50 Reasons People Give for Believing in a God, by Guy P. Harrison, is one of the newest free thought books to come out on the market. Unlike many others, such as Richard Dawkins' The God Delusion and Christopher Hitchens' God Is Not Great, among others, this book takes a much milder tone. Harrison refrains from insulting, or talking down to believers, and instead tries to clearly explain why each of the fifty reasons for belief in god that he lays out are misguided. Instead of insults, Harrison tries to reason with his reader, and I found his arguments to be very persuasive. Depending on the person, I think this book might actually get through to some believers. The book is exceptionally well written, in my opinion, and I wouldn't hesitate to recommend this to a religious friend because of the milder tone. As it's been said before, many other atheistic books can be very insulting which can distract the reader from getting the core message. Harrison's book doesn't have this flaw. A few of the reasons covered are the following: My god changes lives, Intelligent Design proves my god is real, some very smart people believe in my god, and many others. As I mentioned, each claim is responded to very eloquently and in an honest and sincere manner. Unfortunately, as some reviews here have shown, no matter how kind someone is in explaining the irrationality of belief some people are just too closed minded to want to understand. For a clear and reasonable response to many reasons people give for believing in god I highly recommend this book.

Page 167: "Faith Is Like Kryptonite To The Scientific Mind"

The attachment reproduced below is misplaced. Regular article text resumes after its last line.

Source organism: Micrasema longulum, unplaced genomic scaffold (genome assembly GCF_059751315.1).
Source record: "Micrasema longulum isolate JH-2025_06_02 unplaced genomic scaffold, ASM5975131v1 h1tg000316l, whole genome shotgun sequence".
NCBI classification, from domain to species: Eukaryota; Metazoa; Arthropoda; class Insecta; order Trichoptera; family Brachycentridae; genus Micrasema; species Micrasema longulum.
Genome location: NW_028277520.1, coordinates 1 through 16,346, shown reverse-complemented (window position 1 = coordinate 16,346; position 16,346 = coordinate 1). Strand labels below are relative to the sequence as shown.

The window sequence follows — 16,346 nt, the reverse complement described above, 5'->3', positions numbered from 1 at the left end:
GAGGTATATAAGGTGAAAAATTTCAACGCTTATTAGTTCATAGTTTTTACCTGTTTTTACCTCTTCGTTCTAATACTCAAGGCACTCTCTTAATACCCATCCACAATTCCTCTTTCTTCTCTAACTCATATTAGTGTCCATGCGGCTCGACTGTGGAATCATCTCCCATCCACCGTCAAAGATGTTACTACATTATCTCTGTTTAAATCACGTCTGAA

Harrison is an anthropologist. He studies Man's cultures, including the thousands of religions that have been invented. Yes, he is of the mind that Man made it all up without even knowing it, but he does not discriminate, insult, or otherwise abuse believers. He likes them and frequently attends religious services with them. Harrison has made it a habit to ask believers why they believe in their god or gods. In this book he has compiled essays built around the fifty most common answers to that question. His essays are not formally philosophical and are not about splitting theological hairs. Instead, each essay is conversational common sense with statistics about religion thrown in. He does not capitalize god or gods, since he rarely talks about any specific deity, among the thousands that have existed. Several themes recur: He emphasizes that every believer is an atheist about every god other than their own preferred god. Which god a person believes in is almost always an accident of birth. Atheists don't choose to be atheists - they just end up not believing. They are the fourth most plentiful group, after Christians, Muslims, and Hindus - and that only counts the ones out of the closet. The fifth most plentiful group is animism. Various religions make irreconcilable claims that can't all be right, despite the zeal of their believers. This most likely suggests that none of them are true and that humans are good at inventing gods. The countries highest in atheism are the most peaceful and the countries highest in religiosity are the most violent. The same picture shows up in blue versus red states in the US. Although religions are capable of good things, on balance, they are bad for society. Harrison gives religion some direct hits, usually with a bit of humor: "...atheism is not a conscious act of turning away from all gods. It is simply the final destination for those who think...you will be pleased to discover that the sky does not fall down on your head...if you still want to pray, you can (the success rate of your prayers is unlikely to change)." "...it can be a wonderful life without gods...wise choices, hard work, being born somewhere other than an impoverished hellhole, good health, and a little luck can add up to a fine existence for just about anyone." "...couldn't natural disasters such as tsunamis, floods, earthquakes, hurricanes, droughts, and tornados be unintelligent and indifferent events that can strike down anyone anywhere, regardless of which gods are prayed to? ...it matches the reality we see in our world." A fine addition to the recent surge of non-believer books. This one is a kinder, gentler version, and fun to read - with this disclaimer from the author: "No gods were harmed in the writing of this book." DB